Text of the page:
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Original U.S. WWII “Seabee Special” Japanese Good Luck Flag - GI Made to Sell and Trade

Regular price $295.00

Item Description

Original Item: Only One Available. These types of flags are growing increasingly difficult to come across anymore. While it may appear as a Japanese hinomaru yosegaki good luck flag, this is a replicated example. Many Marines after the initial invasion would construct these flags from silk or from already existing Japanese flags, and had a “regular business” making them. The Marines that made them often used the parachute silk and mercurochrome from medical supplies for the writing. One Marine even stated that “we sold and traded them to those stupid squids as fast as we could make them.”

The flag itself measures 20” x 13 ½” and is “signed” with many different characters as well as “gibberish” to make them appear as Kanji. Often Marines would make these flags and copy the characters found on Japanese ration boxes and supply crates, meaning that there are flags out there that will literally have “fish” and “sake” written on them! Definitely a lucrative business for bored Marines.

The condition is really good and shows only minor wear from being displayed. The sun appears to have been dyed into the center by whoever made it, as it is sloppy compared to actual Japanese produced examples. There are even replicated temple stamps present.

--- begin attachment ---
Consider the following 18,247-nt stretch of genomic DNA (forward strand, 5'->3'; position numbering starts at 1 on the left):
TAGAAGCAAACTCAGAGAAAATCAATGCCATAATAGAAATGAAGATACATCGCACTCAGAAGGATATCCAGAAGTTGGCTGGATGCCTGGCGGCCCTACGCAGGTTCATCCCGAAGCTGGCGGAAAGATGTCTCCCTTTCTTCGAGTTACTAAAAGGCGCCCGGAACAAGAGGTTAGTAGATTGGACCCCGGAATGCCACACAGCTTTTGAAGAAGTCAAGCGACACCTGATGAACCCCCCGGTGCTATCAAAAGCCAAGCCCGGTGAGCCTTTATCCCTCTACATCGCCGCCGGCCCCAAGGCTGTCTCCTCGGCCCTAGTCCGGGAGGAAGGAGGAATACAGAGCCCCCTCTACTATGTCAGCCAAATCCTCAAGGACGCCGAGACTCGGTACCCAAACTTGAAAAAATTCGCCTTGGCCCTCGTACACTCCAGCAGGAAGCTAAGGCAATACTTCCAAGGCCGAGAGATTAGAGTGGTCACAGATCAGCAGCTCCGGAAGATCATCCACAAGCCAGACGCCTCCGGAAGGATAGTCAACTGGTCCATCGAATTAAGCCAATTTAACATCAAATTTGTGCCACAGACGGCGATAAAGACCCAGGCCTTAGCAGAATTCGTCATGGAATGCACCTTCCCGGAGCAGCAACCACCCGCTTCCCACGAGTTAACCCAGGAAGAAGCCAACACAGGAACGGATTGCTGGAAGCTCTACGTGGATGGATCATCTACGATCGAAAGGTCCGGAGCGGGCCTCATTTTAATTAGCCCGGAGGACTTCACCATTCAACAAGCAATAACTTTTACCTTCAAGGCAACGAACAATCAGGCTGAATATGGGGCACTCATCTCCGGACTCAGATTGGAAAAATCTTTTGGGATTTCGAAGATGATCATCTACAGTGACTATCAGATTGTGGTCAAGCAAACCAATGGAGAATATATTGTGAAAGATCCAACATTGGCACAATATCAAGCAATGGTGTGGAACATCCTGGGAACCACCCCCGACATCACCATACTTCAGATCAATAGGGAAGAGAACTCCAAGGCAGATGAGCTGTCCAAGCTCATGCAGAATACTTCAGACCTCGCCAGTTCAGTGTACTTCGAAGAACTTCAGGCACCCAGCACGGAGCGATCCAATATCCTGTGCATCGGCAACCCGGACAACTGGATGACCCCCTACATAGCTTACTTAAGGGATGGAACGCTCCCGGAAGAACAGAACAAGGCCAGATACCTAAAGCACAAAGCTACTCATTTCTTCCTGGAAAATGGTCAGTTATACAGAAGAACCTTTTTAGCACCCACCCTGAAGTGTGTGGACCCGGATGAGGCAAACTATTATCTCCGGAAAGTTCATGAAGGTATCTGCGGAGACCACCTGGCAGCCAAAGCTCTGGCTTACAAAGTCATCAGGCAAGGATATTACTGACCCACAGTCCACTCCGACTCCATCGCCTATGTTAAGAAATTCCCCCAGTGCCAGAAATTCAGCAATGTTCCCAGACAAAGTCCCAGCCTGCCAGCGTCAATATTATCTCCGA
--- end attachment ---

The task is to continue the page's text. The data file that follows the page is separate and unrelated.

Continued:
This lovely example comes more than ready for display.

The Good Luck Flag

Known as hinomaru yosegaki (日の丸 寄せ書き) in the Japanese language, was a traditional gift for Japanese servicemen deployed during the military campaigns of the Empire of Japan, though most notably during World War II. The flag given to a soldier was a national flag signed by friends and family, often with short messages wishing the soldier victory, safety, and good luck.

The Japanese call their country's flag hinomaru, which translates literally to "sun-round", referencing the red circle on a white field. When the hinomaru was signed, the Japanese characters were usually written vertically, and radiated outward from the edge of the red circle. This practice is referenced in the second term, yosegaki, meaning "sideways-writing". The phrase hinomaru-yosegaki can be interpreted as "To write sideways around the red sun", describing the appearance of the signed flag. This particular example completely unique is written in old KANJI the writing are mainly Japanese names of this soldier's family and friends with quotes and phrases.

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